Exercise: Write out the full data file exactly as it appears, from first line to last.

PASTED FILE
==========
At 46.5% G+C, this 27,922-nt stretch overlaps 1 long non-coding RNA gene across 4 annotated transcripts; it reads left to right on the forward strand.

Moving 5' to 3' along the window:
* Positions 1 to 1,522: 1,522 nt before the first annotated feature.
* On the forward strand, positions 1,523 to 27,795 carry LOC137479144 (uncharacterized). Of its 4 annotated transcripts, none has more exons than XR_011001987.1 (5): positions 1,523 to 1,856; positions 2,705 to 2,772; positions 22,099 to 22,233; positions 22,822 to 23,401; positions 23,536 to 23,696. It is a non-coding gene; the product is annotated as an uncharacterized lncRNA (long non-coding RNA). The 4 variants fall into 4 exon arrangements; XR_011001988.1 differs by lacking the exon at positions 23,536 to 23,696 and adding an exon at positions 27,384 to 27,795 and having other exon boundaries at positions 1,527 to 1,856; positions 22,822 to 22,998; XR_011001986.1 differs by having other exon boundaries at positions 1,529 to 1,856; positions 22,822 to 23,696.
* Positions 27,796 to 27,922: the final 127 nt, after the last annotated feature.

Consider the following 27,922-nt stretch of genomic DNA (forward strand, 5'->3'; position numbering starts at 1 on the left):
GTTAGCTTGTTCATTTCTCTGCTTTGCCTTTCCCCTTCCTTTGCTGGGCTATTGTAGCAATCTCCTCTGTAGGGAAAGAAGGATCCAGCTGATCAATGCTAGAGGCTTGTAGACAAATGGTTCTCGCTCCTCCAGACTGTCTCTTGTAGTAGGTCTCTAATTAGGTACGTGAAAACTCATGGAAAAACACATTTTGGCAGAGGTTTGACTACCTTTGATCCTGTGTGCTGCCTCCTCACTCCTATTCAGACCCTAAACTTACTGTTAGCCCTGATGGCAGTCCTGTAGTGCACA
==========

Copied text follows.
At 46.5% G+C, this 27,922-nt stretch overlaps 1 long non-coding RNA gene across 4 annotated transcripts; it reads left to right on the forward strand.

Moving 5' to 3' along the window:
* Positions 1 to 1,522: 1,522 nt before the first annotated feature.
* On the forward strand, positions 1,523 to 27,795 carry LOC137479144 (uncharacterized). Of its 4 annotated transcripts, none has more exons than XR_011001987.1 (5): positions 1,523 to 1,856; positions 2,705 to 2,772; positions 22,099 to 22,233; positions 22,822 to 23,401; positions 23,536 to 23,696. It is a non-coding gene; the product is annotated as an uncharacterized lncRNA (long non-coding RNA). The 4 variants fall into 4 exon arrangements; XR_011001988.1 differs by lacking the exon at positions 23,536 to 23,696 and adding an exon at positions 27,384 to 27,795 and having other exon boundaries at positions 1,527 to 1,856; positions 22,822 to 22,998; XR_011001986.1 differs by having other exon boundaries at positions 1,529 to 1,856; positions 22,822 to 23,696.
* Positions 27,796 to 27,922: the final 127 nt, after the last annotated feature.

Consider the following 27,922-nt stretch of genomic DNA (forward strand, 5'->3'; position numbering starts at 1 on the left):
GTTAGCTTGTTCATTTCTCTGCTTTGCCTTTCCCCTTCCTTTGCTGGGCTATTGTAGCAATCTCCTCTGTAGGGAAAGAAGGATCCAGCTGATCAATGCTAGAGGCTTGTAGACAAATGGTTCTCGCTCCTCCAGACTGTCTCTTGTAGTAGGTCTCTAATTAGGTACGTGAAAACTCATGGAAAAACACATTTTGGCAGAGGTTTGACTACCTTTGATCCTGTGTGCTGCCTCCTCACTCCTATTCAGACCCTAAACTTACTGTTAGCCCTGATGGCAGTCCTGTAGTGCACA